Montag, 27. Februar 2012

total abuse of technology

I had a (for my environment) unusual request:
After the migration of a Repository Database from 9i to latest 10g I was asked to keep a backup of the old DB for at least 3 years.
This does not sound very unusual, but it's not that simple in our environment. We do only keep backups for weeks to some month, worst case. I also cannot just backup the datafiles at all: The old database run on Solaris, but we are switching to Linux right now. With just some bad luck I would not have any system to restore (or open) this database backup at all.
This brought me to another solution; in my point of view it was not worth to write a blog about it, but I was asked by Leighton L. Nelson and so I write:

  1. export of the full database
    I run a simple export of the database. There is no expdp in 9i, so the choice was easy.

  2. compress the files
    the dump (and the logfile!) where tared together and compressed. Just to save space.

  3. prepare a proper store
    As mentioned above, there is no dedicated system for this purpose. So I had to prepare a place where the dump is safe. As a DBA, of course I know a good place to store data: A database!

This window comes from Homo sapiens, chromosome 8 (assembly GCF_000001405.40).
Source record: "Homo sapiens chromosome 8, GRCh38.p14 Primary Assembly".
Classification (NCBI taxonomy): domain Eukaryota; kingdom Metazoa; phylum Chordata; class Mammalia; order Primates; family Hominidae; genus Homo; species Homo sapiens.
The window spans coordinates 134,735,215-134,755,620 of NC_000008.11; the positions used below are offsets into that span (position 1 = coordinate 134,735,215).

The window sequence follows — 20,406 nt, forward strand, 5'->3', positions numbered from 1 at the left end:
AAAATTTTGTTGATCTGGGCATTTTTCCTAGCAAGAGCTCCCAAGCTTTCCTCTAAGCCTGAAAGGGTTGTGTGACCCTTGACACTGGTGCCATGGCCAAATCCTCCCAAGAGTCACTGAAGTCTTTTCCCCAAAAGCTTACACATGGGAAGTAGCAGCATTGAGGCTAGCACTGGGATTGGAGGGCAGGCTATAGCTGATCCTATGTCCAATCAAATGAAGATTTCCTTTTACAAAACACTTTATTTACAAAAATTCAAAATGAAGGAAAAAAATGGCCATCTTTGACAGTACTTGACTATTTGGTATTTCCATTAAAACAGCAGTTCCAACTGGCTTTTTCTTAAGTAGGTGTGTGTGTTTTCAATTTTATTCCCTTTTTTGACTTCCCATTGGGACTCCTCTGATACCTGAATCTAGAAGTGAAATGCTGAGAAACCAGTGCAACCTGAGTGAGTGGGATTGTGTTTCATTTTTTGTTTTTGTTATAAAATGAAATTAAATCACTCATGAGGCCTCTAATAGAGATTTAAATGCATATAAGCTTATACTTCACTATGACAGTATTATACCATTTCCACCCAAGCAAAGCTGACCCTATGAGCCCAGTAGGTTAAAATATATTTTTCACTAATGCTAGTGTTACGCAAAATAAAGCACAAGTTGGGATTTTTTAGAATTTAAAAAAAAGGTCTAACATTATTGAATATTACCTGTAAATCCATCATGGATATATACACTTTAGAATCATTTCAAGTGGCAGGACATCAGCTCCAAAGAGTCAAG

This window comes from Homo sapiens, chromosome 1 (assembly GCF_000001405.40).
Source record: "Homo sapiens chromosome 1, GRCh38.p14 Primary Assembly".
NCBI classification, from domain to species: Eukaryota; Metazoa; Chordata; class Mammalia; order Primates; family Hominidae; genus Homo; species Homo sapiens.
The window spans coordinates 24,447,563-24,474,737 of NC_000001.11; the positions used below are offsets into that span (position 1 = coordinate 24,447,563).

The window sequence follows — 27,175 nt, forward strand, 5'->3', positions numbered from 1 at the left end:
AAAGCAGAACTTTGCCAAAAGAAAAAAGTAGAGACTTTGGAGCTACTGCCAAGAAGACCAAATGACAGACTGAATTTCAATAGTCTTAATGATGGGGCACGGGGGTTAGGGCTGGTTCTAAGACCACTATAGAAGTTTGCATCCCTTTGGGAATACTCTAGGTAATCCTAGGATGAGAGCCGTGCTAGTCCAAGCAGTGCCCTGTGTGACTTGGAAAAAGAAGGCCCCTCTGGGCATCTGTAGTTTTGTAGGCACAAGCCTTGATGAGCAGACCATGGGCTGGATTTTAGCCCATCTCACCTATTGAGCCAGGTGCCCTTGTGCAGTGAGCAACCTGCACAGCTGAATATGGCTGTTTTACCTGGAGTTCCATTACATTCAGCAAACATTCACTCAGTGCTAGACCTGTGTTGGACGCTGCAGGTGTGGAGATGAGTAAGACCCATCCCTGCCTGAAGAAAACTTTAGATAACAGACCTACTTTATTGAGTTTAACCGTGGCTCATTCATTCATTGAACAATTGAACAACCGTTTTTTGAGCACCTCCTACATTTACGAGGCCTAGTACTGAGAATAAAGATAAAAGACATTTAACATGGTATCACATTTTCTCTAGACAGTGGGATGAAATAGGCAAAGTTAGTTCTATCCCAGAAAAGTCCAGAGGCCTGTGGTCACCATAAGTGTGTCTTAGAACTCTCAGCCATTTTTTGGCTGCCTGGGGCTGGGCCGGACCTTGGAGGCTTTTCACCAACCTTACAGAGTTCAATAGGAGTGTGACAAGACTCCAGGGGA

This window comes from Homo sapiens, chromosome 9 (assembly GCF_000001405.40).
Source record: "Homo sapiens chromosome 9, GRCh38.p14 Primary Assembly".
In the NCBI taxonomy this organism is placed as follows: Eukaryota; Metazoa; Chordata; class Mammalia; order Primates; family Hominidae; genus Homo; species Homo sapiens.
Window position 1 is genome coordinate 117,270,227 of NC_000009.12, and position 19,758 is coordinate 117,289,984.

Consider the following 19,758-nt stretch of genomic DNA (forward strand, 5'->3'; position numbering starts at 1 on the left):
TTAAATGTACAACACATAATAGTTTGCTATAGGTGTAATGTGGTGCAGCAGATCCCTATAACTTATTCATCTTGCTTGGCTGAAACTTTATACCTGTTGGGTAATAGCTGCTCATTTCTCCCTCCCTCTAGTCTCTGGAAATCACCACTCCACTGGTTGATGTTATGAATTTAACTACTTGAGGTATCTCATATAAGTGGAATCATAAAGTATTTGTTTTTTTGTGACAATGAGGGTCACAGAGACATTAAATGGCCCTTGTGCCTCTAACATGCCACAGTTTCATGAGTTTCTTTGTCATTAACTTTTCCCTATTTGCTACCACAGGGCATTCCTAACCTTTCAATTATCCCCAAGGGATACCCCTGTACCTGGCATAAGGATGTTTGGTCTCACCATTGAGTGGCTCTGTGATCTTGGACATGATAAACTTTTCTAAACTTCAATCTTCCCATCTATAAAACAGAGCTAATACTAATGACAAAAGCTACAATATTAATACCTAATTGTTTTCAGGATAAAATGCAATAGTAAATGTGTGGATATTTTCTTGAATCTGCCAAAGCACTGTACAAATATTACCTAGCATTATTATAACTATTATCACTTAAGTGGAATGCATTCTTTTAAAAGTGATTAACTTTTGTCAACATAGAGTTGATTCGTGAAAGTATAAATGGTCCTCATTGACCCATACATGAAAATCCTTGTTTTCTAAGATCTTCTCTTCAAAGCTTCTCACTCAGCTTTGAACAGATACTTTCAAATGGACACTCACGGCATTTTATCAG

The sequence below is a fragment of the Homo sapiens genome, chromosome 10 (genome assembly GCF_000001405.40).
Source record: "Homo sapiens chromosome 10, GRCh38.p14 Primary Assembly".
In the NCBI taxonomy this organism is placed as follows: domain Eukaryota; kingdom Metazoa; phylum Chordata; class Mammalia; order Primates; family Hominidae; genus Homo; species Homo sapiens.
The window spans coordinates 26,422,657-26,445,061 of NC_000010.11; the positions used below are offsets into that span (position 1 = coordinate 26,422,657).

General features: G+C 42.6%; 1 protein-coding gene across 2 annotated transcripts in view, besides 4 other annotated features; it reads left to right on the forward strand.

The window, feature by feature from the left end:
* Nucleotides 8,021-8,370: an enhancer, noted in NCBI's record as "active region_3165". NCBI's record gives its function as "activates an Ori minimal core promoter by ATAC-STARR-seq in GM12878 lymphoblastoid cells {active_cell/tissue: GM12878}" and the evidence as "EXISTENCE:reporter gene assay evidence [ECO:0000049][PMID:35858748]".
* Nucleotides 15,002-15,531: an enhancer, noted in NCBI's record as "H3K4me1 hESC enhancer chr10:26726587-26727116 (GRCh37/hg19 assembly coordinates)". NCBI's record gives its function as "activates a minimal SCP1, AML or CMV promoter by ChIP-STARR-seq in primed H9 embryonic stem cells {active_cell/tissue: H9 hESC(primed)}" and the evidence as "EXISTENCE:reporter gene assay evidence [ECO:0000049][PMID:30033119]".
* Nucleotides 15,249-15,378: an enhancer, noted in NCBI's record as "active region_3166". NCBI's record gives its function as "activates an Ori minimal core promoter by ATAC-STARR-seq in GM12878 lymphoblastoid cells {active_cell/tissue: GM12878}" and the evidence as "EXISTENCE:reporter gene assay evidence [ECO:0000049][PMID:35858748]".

First a DBFS came to my mind. But the DB is in Version 10.2 - no DBFS.
    But it's quite simple to do the important steps manually:
    create tablespace old_dump datafile '+<DG>' autoextend on;
    create user old_dump identified by dump_old1 default tablespace old_dump;
    alter user old_tech_dump quota unlimited on old_dump;
    connect old_dump/dump_old1
    create table old_dump_store 
    (id integer primary key, description VARCHAR(2000), file_store BLOB) 
    LOB (file_store) STORE AS  SECUREFILE 

  4. insert the dump (and some metadata)

    There is a nice way in SQL Developer to load a file to a BLOB. It's just so simple.
    At last some words in the comment field are worth - so everyone knows what's inside the BLOB.
It still might sound strange to save the dump of an old database into it's descendant. But at the end: do you know a better place to store data than a database?
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